Back in the pre-Amazon days, one had to actually go into book stores to buy books. And for some of us, there weren't book stores on every corner. We had a library in town, but the nearest bookstore was the Mr. Paperback in Waterville, 25 miles away. So the distribution of the Scholastic Books catalog at school was always exciting, and I never failed to find a couple of things that I wanted to have. One of my favorites of these books was Strange But True Baseball Stories by Furman Bisher.

I have long since misplaced, destroyed or lost my paperback copy, but I had such affection for it that I found and purchased a hardcover used copy when my boys were old enough to read. And one of my favorite stories from that book is the story of the Harvey Haddix perfect game.

Well, today is the 50th anniversary of that game. Harvey Haddix took the mound for the Pittsburgh Pirates against the Braves in Milwaukee, and retired the first 27 men he faced, pitching a perfect game1. Unfortunately, while the Pirates had gathered some baserunners, they hadn't managed to score any of them, so they went into extra innings. And Haddix retired the Braves in order in the 10th. And the 11th. And the 12th. 36 up, 36 down.

And he lost it anyway, allowing one one hit and one intentional walk. Felix Mantilla led off the bottom of the 13th and became the first Brave baserunner when Pirate 3B Don Hoak committed a throwing error. Following a sacrifice bunt, Haddix intentionally walked Hank Aaron. And Joe Adcock ended the game with what was officially ruled a double. He hit it out of the park, and ran the bases, but Aaron thought that the ball was still in play, and that the game ended as soon as he touched second. He left the field, Adcock was ruled out for passing him on the bases, and it went into the books as a 1-0 Milwaukee win instead of 3-0.

But it was certainly the greatest pitching performance which ever ended in a pitcher being assigned a loss...

1 - It's not actually listed on Major League Baseball's list of perfect games, because he ended up allowing baserunners, and they removed it when they scrubbed the records for no-hitters in the 90s. I think that it, along with Ernie Shore's and Pedro Martinez' may be footnoted on the list, but I'm not sure. I am sure that Major League Baseball does not consider it to be an official "Perfect Game."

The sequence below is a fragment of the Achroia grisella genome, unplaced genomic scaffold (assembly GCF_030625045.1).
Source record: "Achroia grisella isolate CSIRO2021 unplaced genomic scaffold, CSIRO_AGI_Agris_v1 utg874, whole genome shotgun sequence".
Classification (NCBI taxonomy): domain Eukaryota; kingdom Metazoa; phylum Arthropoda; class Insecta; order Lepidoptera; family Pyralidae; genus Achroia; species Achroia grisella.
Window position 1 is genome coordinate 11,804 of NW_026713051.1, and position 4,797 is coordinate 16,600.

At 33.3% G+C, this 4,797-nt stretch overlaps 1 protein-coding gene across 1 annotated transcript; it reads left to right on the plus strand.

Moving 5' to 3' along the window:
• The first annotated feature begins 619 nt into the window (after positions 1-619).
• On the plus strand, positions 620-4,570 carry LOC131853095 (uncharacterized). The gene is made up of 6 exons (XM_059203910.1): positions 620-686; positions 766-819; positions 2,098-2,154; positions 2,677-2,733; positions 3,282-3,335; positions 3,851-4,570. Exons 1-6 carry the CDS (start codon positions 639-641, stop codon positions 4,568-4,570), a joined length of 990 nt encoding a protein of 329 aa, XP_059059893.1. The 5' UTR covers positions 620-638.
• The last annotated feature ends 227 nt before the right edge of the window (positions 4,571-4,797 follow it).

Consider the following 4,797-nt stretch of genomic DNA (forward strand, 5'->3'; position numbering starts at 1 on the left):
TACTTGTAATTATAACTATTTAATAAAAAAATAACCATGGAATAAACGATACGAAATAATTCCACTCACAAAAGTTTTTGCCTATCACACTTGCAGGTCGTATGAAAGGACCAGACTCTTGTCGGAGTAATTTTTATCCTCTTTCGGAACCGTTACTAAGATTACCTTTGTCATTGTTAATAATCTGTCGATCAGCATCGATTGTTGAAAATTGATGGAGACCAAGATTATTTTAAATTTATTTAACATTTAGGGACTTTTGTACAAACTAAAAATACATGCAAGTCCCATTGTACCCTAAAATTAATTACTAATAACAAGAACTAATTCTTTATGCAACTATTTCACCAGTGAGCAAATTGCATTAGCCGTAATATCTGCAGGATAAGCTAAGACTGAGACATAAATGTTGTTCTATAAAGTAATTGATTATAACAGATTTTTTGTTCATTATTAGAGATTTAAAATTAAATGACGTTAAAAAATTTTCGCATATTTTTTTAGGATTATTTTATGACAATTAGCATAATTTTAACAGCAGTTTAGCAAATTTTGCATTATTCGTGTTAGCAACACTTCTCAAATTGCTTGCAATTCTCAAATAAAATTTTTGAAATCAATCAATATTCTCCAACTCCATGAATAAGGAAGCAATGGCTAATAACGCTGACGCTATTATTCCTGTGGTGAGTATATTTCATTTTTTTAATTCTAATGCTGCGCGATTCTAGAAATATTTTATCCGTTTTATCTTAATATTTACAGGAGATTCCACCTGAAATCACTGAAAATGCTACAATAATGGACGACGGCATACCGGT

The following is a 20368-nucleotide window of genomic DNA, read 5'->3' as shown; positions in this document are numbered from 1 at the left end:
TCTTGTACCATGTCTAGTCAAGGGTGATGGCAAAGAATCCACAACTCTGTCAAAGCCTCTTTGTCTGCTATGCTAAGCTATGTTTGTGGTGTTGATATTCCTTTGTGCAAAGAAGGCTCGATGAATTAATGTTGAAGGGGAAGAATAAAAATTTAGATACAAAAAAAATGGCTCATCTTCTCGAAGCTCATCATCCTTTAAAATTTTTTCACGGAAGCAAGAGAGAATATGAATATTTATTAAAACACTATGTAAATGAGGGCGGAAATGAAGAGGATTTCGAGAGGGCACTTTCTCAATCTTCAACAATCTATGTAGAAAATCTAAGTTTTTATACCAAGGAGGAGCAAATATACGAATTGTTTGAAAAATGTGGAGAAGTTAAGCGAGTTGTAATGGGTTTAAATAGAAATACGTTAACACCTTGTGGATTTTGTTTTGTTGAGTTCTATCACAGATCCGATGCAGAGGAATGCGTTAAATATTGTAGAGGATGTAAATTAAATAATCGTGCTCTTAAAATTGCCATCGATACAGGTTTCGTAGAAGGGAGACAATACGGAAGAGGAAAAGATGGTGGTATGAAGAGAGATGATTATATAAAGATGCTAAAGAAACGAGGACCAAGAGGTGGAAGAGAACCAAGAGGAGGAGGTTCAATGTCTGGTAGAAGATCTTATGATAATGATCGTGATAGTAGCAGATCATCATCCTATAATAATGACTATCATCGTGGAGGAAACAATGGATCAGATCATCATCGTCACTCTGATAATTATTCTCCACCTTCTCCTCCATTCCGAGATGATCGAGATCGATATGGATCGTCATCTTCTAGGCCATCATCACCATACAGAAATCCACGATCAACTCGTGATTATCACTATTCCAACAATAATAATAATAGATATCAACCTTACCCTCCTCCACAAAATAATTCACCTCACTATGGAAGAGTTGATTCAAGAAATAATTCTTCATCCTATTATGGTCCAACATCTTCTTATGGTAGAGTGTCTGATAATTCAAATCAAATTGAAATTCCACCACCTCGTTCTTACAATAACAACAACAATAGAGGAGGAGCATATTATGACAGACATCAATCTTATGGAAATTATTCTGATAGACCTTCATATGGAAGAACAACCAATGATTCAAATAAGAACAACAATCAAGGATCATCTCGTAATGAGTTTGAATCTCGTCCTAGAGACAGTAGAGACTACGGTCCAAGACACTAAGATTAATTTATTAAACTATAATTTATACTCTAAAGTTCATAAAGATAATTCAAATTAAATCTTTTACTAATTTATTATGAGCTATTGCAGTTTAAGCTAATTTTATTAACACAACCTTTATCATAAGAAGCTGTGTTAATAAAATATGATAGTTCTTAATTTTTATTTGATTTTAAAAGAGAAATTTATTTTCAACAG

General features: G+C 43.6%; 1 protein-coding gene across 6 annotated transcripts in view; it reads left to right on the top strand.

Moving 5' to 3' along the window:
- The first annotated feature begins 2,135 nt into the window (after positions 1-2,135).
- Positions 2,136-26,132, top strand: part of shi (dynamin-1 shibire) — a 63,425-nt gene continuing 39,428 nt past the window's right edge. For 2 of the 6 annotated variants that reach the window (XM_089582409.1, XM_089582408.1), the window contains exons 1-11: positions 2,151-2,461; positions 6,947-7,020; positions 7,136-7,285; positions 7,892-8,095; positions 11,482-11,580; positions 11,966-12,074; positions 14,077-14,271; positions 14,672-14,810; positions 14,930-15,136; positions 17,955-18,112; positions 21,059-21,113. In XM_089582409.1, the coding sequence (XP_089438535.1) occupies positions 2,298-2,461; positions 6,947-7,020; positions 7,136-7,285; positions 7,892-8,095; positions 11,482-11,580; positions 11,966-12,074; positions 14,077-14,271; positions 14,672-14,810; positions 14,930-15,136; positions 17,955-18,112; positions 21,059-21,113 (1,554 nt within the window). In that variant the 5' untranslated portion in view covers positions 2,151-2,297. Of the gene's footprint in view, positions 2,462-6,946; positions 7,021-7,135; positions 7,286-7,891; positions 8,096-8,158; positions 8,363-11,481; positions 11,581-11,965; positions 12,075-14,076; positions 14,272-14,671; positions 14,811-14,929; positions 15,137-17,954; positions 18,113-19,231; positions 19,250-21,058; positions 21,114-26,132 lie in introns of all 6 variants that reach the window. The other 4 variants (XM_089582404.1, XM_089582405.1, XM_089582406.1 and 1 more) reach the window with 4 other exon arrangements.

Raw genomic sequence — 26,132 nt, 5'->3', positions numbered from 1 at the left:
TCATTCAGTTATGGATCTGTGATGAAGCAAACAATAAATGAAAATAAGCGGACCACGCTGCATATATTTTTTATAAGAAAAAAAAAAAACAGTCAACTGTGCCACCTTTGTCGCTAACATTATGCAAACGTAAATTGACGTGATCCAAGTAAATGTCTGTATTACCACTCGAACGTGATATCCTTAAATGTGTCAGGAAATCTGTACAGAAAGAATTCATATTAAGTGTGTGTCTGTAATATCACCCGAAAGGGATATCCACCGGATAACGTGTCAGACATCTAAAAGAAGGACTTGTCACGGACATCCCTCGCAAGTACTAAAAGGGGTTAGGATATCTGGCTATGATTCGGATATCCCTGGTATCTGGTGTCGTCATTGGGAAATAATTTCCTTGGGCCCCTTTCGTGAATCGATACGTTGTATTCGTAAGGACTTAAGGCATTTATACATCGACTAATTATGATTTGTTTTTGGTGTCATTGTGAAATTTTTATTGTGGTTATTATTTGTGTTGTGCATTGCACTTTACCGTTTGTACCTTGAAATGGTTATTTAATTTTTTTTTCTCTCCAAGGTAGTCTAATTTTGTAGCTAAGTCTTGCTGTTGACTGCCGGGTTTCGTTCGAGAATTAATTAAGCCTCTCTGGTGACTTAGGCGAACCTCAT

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Jason Bay and the baseball market - brief thoughts

In response to the allegation, made elsewhere, that the Red Sox "messed up by not signing Bay already."

The Sox messed up by not signing Bay already.

When? And for how much? And how many years? I'm sure he'd have signed for $100 million guaranteed over 5 years - have they "messed up" by not offering him that contract? If not, where do you draw the line?

It takes two sides to make a deal. By all accounts, the team and the player negotiated during the spring, and were unable to come to agreement on what a reasonable contract would be. No one knows what the market will look like next winter. I'm sure that they COULD have offered him a contract he'd have signed, but it would have been a bad contract. Whether they COULD have found a contract that both sides liked that wouldn't have been a bad contract - well, both sides tried, and they couldn't agree. The idea that this somehow represents "mess[ing] up" is just silly.

Is it conceivable that they "messed up," conceivable that Bay was willing to take something that would unquestionably be a fair contract for the team? I suppose so. In the absence of compelling evidence to suggest that was the case, and there's no evidence whatsoever, never mind compelling evidence, then it's unfair to the team to assume that that was the case.

His value is going through the roof and by the end of the season they will be in a bidding war with the Yankees that they will not be able to win.